To the best of our knowledge, no current data exist about the use of NPS among psychiatric patients. This is the first study aiming to assess both the presence and the nature of NPS misuse in a population of Italian young adults in comparison with a psychiatry patient sample.
2. Materials and Methods
A questionnaire has been administered to a sample of 2615 healthy subjects, aged between 18 and 26 years. The instrument has been designed by comparing different theories and points of view about abuse and addiction. The data were collected between September 2013 and January 2014; the questionnaire was self-administered in an anonymous way by our team of psychologists and psychiatrists, with the support of a peer-working group. We investigated socioeconomic characteristics (age, gender, residence, job status, level of education, and living status), alcohol use, and substance use (tobacco, caffeine, cannabis, and cocaine) with a peculiar focus on Novel Psychoactive Substances (NPS). The NPS we investigated are as follows: synthetic cannabinoids (spices), mephedrone (bath salts), methamphetamine (ice-shaboo-crystal meth), Ayahuasca, phenethylamines (Nbome-Fly-Solaris), Salvia divinorum, Kratom, gamma hydroxybutyric acid (GHB), methoxetamine (Special M), and desomorphine (krokodil).
The selected sample resided in different Italian cities, located in the north, centre, and south of the country, to ensure the inclusion of youths from diverse social and provenance contexts.
The same survey has been administered to a sample of 206 psychiatric patients, with DSM-5 fixed diagnoses at the time of test, excluding those with a substance use disorder. The patients were recruited in eight departments of mental health in various Italian cities, located in the north, centre, and south of the country to ensure a comparable sample. Healthy subjects were selected homogeneously by age, gender, and housing condition, following as a randomizing procedure the Snowball sampling . The psychiatric subjects sample was composed of all the new inpatients admitted in the 8 recruiting centres in the period between December 2013 and March 2013.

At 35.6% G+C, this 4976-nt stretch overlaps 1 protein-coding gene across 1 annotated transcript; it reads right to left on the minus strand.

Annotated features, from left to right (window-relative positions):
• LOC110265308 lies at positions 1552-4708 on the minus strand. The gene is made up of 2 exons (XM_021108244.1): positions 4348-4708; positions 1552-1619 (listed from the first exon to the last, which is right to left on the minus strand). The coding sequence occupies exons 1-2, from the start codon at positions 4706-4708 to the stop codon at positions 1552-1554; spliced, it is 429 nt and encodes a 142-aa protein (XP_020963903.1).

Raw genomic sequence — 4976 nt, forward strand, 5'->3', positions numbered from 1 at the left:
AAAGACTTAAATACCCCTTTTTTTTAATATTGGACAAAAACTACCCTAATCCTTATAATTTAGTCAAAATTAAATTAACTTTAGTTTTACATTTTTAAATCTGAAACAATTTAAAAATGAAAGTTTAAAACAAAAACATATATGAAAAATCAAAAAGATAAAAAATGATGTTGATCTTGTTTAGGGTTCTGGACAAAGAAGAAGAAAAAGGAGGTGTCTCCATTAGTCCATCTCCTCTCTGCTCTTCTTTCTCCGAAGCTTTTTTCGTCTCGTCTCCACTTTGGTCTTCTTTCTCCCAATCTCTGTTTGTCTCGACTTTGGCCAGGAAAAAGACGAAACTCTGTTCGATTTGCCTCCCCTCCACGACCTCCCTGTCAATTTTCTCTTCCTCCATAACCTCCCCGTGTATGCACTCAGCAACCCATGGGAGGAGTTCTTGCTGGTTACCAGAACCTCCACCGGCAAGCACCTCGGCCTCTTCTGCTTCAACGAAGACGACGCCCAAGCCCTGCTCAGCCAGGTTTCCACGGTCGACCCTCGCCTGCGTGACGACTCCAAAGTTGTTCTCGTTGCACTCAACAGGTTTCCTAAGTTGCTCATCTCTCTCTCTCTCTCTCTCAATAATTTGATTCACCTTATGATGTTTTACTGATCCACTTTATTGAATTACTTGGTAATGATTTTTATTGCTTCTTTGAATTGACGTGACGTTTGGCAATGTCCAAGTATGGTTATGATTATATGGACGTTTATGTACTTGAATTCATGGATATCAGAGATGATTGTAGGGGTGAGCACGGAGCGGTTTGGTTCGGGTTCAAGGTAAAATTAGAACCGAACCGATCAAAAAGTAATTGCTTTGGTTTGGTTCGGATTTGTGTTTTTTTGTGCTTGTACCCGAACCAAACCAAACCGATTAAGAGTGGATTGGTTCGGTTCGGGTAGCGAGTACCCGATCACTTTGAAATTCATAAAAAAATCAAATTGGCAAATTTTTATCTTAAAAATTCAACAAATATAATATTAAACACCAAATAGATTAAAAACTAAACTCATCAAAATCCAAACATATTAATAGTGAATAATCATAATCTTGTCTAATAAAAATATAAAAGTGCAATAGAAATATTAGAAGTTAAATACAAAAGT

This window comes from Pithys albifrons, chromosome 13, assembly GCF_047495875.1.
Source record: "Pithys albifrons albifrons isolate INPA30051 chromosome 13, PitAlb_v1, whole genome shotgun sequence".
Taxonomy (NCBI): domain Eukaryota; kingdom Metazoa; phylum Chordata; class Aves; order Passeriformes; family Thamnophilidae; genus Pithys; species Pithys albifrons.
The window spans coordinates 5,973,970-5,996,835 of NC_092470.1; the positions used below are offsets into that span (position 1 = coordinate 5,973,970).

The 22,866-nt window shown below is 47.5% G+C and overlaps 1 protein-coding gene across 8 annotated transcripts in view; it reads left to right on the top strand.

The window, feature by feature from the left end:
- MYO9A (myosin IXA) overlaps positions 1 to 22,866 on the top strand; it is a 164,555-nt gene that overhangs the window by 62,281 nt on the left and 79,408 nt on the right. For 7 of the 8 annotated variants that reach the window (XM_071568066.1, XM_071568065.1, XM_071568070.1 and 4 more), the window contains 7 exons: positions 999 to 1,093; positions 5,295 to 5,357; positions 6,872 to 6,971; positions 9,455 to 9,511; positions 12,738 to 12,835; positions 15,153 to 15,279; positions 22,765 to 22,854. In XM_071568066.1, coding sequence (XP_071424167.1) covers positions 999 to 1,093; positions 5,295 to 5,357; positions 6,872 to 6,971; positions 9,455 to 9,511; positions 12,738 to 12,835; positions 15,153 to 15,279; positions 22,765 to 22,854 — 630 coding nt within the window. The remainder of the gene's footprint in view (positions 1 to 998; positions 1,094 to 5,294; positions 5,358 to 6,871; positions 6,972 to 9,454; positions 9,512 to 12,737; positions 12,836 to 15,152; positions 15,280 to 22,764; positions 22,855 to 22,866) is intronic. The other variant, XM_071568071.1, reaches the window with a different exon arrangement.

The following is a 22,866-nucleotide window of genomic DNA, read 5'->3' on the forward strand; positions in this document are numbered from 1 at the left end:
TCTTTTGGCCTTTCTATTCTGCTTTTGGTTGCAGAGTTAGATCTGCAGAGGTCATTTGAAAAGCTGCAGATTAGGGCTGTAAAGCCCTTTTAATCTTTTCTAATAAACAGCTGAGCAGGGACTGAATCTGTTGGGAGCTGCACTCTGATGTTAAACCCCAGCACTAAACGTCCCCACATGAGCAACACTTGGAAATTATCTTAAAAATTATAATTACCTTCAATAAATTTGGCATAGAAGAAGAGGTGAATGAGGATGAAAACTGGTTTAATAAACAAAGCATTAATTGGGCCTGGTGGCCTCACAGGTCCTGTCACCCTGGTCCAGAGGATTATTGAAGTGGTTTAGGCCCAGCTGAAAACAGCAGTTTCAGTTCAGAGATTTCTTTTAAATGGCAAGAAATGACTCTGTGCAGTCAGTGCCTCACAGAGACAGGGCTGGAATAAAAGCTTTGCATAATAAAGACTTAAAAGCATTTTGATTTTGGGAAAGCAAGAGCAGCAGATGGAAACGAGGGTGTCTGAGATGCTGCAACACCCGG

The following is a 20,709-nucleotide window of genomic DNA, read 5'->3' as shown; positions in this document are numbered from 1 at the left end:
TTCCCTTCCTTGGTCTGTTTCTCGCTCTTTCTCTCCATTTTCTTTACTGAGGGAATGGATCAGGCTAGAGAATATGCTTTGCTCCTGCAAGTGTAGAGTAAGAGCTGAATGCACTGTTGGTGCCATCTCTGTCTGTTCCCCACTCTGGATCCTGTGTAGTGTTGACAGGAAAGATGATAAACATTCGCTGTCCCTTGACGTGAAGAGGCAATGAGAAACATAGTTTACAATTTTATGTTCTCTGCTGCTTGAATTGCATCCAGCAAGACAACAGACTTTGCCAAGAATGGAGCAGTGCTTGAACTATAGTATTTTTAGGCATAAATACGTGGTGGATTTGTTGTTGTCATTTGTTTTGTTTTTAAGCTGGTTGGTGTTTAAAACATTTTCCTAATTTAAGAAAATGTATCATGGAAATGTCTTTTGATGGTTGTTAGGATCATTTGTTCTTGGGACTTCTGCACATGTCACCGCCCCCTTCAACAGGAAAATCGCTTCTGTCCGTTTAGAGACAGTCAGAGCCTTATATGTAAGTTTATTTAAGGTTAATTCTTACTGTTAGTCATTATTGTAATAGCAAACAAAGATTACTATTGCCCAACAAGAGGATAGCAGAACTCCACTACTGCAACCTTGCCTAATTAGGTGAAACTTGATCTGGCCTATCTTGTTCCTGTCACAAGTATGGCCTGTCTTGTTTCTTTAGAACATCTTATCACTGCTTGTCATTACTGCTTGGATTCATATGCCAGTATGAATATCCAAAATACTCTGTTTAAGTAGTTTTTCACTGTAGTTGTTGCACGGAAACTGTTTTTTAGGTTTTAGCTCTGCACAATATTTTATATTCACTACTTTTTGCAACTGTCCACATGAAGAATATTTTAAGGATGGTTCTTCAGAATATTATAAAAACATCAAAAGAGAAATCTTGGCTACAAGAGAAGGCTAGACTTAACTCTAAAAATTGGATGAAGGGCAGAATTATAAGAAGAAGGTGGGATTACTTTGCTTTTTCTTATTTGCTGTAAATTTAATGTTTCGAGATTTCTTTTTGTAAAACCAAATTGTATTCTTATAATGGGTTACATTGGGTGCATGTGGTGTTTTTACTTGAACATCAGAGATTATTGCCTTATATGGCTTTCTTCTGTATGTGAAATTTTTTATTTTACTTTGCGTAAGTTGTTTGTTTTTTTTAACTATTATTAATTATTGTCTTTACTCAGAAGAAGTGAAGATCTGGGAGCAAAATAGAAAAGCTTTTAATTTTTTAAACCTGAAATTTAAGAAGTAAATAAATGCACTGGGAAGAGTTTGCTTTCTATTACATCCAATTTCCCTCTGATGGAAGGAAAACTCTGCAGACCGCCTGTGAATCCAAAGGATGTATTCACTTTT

Data collection was carried out in an anonymous and confidential way; all participants received a detailed explanation of the design of the study and a written informed consent was systematically obtained from every subject, according to the Declaration of Helsinki.
Baseline data were analysed using descriptive statistics, including means and standard deviations and frequencies and percentages. The chi-square test, Fisher’s exact test, and nonparametric Wilcoxon-Mann-Whitney test were used for comparison of qualitative data. Quantitative variables were summarized by means and medians and compared using the Student’s -test. Factors with a value lower than 0.25 were included in the multivariate analysis and value lower than 0.05 was considered to be significant. SPSS version 14.0 was used for all analyses.
The sample of 2615 healthy subjects consisted of 44.6% of males and of 55.4% of females, with a mean age of years. The sociodemographic data indicated that the majority of respondents had attended high school (66.6%), was living with parents (67.4%), and was a student (59%).
On the other hand, the sample of 206 psychiatric patients (20.9% diagnosed with schizophrenia or other psychotic disorders, 15.5% with depressive disorders, 13.1% with bipolar disorder, 27.2% with anxiety disorders, 17% with personality disorders, and 6.3% with Obsessive Compulsive Disorder) was composed of 45.6% males and 54.4% of females, with a mean age of years. 63.8% of patients had attended high school, 75.5% was living with parents, and 37.4% was a student at the time of testing (Table 1).